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2018 French Open Tennis Women’s Preview By The “Rookie”


2018 French Open Women’s Preview


After a dramatic and unpredictable clay-court season so far, springtime tennis on the dirt comes to the climax this upcoming fortnight at Roland Garros. With all the top stars of the women’s game back in action and in the draw, this year’s French Open should be fascinating as top seeds such as Simona Halep and Elina Svitolina try to make their maiden major dreams come true in Paris while the game’s biggest stars like Serena Williams and Maria Sharapova look to reassert themselves at the top of the sport with emphatic comebacks.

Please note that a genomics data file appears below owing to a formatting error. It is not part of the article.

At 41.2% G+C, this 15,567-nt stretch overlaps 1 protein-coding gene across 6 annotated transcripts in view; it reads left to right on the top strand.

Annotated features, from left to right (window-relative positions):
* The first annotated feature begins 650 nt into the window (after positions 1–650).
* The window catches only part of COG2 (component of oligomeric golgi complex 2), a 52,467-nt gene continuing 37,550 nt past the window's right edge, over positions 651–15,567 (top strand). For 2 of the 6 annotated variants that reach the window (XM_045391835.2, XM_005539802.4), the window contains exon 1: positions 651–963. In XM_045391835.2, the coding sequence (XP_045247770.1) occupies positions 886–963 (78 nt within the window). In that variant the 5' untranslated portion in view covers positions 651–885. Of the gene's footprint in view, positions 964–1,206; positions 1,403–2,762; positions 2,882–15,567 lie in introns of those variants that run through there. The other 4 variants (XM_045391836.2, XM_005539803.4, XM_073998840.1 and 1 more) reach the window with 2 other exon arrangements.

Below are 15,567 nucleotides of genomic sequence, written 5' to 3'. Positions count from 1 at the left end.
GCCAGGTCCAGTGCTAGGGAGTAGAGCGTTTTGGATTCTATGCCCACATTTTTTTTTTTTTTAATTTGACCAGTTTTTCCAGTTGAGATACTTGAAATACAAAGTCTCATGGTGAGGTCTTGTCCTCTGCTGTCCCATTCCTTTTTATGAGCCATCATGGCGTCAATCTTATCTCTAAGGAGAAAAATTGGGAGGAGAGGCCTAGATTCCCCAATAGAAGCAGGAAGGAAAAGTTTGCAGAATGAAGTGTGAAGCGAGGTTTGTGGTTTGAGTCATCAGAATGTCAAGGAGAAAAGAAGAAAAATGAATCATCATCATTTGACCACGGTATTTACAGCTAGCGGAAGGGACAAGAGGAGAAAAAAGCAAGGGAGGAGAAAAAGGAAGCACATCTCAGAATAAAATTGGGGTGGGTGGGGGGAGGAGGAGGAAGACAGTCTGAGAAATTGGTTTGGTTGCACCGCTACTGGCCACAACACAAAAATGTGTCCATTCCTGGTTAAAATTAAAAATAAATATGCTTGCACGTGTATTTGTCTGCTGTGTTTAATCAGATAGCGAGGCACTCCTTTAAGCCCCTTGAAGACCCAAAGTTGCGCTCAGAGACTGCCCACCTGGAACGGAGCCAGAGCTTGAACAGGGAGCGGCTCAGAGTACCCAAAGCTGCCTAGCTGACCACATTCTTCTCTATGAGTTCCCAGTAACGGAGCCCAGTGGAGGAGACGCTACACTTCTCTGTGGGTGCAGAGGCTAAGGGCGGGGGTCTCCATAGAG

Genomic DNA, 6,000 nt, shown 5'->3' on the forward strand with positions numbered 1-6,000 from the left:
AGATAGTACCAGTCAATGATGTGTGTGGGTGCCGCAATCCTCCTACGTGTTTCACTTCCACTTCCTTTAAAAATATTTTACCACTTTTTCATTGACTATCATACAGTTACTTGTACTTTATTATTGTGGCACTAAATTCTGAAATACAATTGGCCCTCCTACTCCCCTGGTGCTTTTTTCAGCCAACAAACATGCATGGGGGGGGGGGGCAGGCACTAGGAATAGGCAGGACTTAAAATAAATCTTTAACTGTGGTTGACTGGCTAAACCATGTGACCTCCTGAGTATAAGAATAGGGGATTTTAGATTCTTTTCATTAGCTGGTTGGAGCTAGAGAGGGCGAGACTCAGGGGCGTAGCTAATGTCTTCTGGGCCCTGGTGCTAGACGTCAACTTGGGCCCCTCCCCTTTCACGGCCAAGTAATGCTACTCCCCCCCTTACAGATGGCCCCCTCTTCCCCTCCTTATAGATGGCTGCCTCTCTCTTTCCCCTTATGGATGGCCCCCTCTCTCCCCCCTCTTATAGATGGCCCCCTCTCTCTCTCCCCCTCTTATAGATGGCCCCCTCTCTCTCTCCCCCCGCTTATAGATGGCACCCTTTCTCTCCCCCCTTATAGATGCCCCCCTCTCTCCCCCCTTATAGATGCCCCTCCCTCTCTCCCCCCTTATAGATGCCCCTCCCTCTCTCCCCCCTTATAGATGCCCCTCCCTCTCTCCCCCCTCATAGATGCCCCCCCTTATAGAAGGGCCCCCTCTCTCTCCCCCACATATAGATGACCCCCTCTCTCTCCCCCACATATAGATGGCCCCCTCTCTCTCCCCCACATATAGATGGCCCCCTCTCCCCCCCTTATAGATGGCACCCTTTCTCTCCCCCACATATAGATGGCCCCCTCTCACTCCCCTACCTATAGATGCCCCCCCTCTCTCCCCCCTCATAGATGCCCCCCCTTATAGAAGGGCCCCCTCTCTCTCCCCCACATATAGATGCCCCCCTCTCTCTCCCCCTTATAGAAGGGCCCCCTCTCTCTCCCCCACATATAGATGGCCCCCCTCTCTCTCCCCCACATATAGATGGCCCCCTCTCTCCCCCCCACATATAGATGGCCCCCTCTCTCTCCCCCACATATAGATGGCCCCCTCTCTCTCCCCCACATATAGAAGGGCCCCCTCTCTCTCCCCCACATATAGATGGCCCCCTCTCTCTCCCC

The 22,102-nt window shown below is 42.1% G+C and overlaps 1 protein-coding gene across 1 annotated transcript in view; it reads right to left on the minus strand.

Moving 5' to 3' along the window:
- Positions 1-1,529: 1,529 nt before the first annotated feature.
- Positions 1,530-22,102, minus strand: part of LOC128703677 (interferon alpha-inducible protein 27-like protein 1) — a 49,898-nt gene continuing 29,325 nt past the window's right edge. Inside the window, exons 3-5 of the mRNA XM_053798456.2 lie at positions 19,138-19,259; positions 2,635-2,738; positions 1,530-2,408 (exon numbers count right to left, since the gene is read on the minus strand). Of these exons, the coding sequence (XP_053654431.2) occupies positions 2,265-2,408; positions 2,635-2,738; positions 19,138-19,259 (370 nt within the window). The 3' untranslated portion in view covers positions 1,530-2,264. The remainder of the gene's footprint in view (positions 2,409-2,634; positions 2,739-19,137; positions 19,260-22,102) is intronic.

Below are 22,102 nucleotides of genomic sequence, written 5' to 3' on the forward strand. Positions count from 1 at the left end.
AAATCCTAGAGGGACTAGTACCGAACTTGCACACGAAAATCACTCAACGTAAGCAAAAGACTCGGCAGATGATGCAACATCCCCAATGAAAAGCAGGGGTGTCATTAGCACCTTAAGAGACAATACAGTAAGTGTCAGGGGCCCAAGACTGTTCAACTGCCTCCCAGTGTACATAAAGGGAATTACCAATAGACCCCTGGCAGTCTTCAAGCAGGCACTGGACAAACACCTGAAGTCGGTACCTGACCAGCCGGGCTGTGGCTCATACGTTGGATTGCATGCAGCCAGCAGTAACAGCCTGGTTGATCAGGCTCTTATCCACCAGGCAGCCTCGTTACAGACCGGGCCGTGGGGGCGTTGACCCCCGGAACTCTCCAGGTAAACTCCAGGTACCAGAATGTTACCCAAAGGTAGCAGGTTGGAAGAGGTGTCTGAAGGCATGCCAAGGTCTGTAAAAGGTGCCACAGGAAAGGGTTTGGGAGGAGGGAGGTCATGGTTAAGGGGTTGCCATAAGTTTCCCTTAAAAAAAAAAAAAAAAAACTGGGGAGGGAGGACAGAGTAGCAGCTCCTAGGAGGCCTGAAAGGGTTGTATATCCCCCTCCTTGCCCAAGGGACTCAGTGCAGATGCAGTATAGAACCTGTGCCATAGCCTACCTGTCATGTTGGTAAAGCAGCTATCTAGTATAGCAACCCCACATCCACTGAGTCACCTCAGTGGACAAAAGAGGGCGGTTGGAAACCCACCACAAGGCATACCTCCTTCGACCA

The women’s draw has been revealed and there’s plenty of intrigue, with some loaded sections and dangerous floaters awaiting.


First quarter

The biggest storyline in the top quarter of the draw is top seed and two-time finalist Simona Halep’s quest to finally claim a Grand Slam title after three heartbreaking final defeats. The top-ranked Romanian has continued to evolve her game and improve her mentality, showing a fighting spirit and determination not previously seen, and last year’s runner-up has a good draw. The world number one opens against American Alison Riske, who is in the Nurnberg final this week, and the earliest seed Halep could face is French hope Kristina Mladenovic, who has struggled the last 12 months.


16th-seeded Belgian Elise Mertens, who made the semifinals at the last major in Melbourne, could be trouble for Halep in the round of 16, but expect the Romanian to stay on a quarterfinal collision course with French number one and seventh-seed Caroline Garcia, who opens against Ying-Ying Duan and could face Charleston champion and Madrid finalist Kiki Bertens in the fourth round.